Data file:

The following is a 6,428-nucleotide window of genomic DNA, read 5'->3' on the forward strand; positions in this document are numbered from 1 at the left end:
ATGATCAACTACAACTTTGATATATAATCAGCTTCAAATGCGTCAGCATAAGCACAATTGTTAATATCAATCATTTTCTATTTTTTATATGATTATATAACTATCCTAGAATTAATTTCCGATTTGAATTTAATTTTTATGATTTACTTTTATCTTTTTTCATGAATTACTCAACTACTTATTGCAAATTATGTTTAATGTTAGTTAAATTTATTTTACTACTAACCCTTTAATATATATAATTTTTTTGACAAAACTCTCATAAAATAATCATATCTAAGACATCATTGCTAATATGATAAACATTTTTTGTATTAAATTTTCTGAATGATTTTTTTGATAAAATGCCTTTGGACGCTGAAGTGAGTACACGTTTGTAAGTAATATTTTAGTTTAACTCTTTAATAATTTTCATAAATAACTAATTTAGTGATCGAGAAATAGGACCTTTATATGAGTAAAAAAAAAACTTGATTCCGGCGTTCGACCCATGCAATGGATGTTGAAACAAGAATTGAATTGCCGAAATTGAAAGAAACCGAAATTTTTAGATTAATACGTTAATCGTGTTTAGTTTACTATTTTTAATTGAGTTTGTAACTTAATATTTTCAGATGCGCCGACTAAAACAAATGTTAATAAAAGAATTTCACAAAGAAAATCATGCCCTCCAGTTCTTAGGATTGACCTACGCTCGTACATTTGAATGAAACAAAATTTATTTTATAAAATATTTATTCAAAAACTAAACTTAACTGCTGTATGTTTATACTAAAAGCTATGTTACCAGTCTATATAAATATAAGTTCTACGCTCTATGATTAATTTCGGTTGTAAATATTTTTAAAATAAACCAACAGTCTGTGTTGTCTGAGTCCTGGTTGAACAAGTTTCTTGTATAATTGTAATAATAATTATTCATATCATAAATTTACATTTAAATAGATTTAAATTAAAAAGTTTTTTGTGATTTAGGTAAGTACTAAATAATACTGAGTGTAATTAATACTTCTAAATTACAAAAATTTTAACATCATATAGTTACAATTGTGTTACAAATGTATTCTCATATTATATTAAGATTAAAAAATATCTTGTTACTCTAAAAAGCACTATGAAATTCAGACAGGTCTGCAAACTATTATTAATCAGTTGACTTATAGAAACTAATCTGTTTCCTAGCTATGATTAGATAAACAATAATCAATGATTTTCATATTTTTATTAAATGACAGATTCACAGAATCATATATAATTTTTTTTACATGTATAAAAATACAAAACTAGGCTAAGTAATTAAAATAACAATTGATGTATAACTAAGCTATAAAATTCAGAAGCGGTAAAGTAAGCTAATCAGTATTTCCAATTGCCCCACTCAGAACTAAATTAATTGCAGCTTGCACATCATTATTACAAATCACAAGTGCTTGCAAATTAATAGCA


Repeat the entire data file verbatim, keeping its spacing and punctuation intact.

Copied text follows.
The following is a 6,428-nucleotide window of genomic DNA, read 5'->3' on the forward strand; positions in this document are numbered from 1 at the left end:
ATGATCAACTACAACTTTGATATATAATCAGCTTCAAATGCGTCAGCATAAGCACAATTGTTAATATCAATCATTTTCTATTTTTTATATGATTATATAACTATCCTAGAATTAATTTCCGATTTGAATTTAATTTTTATGATTTACTTTTATCTTTTTTCATGAATTACTCAACTACTTATTGCAAATTATGTTTAATGTTAGTTAAATTTATTTTACTACTAACCCTTTAATATATATAATTTTTTTGACAAAACTCTCATAAAATAATCATATCTAAGACATCATTGCTAATATGATAAACATTTTTTGTATTAAATTTTCTGAATGATTTTTTTGATAAAATGCCTTTGGACGCTGAAGTGAGTACACGTTTGTAAGTAATATTTTAGTTTAACTCTTTAATAATTTTCATAAATAACTAATTTAGTGATCGAGAAATAGGACCTTTATATGAGTAAAAAAAAAACTTGATTCCGGCGTTCGACCCATGCAATGGATGTTGAAACAAGAATTGAATTGCCGAAATTGAAAGAAACCGAAATTTTTAGATTAATACGTTAATCGTGTTTAGTTTACTATTTTTAATTGAGTTTGTAACTTAATATTTTCAGATGCGCCGACTAAAACAAATGTTAATAAAAGAATTTCACAAAGAAAATCATGCCCTCCAGTTCTTAGGATTGACCTACGCTCGTACATTTGAATGAAACAAAATTTATTTTATAAAATATTTATTCAAAAACTAAACTTAACTGCTGTATGTTTATACTAAAAGCTATGTTACCAGTCTATATAAATATAAGTTCTACGCTCTATGATTAATTTCGGTTGTAAATATTTTTAAAATAAACCAACAGTCTGTGTTGTCTGAGTCCTGGTTGAACAAGTTTCTTGTATAATTGTAATAATAATTATTCATATCATAAATTTACATTTAAATAGATTTAAATTAAAAAGTTTTTTGTGATTTAGGTAAGTACTAAATAATACTGAGTGTAATTAATACTTCTAAATTACAAAAATTTTAACATCATATAGTTACAATTGTGTTACAAATGTATTCTCATATTATATTAAGATTAAAAAATATCTTGTTACTCTAAAAAGCACTATGAAATTCAGACAGGTCTGCAAACTATTATTAATCAGTTGACTTATAGAAACTAATCTGTTTCCTAGCTATGATTAGATAAACAATAATCAATGATTTTCATATTTTTATTAAATGACAGATTCACAGAATCATATATAATTTTTTTTACATGTATAAAAATACAAAACTAGGCTAAGTAATTAAAATAACAATTGATGTATAACTAAGCTATAAAATTCAGAAGCGGTAAAGTAAGCTAATCAGTATTTCCAATTGCCCCACTCAGAACTAAATTAATTGCAGCTTGCACATCATTATTACAAATCACAAGTGCTTGCAAATTAATAGCA